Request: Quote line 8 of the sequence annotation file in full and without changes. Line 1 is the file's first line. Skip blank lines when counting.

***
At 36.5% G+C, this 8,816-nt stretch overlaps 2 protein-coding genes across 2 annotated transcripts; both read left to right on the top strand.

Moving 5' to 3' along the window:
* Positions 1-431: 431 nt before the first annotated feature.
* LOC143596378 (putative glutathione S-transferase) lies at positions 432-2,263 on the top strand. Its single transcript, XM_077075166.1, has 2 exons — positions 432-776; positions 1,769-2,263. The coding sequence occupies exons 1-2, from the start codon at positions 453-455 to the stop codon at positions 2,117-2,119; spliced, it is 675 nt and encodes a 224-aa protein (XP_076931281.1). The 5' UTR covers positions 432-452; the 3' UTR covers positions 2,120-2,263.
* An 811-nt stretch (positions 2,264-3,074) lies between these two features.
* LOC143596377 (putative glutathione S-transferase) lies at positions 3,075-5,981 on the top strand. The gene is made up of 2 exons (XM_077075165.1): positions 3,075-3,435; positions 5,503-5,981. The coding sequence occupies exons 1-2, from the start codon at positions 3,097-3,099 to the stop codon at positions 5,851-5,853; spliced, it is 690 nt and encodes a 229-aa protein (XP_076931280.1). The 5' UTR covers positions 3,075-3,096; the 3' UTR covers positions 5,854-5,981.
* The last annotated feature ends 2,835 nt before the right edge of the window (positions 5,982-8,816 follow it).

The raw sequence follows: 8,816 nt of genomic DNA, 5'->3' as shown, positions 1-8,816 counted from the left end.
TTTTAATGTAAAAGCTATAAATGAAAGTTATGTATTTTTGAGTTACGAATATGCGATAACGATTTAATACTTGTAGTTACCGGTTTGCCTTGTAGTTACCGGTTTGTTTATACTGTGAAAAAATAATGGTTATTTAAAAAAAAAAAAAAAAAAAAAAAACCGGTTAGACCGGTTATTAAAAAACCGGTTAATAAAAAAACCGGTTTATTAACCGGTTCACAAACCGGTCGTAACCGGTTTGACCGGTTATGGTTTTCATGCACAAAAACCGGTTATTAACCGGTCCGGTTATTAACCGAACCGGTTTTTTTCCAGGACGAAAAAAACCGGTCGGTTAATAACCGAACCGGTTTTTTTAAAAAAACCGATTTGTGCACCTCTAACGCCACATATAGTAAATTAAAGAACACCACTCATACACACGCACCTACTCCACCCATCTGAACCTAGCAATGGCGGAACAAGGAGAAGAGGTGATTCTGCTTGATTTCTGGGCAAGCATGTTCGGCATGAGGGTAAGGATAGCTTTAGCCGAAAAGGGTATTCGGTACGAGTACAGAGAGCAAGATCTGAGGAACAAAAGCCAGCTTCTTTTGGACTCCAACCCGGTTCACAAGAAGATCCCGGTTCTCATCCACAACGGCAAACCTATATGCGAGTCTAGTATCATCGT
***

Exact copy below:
The raw sequence follows: 8,816 nt of genomic DNA, 5'->3' as shown, positions 1-8,816 counted from the left end.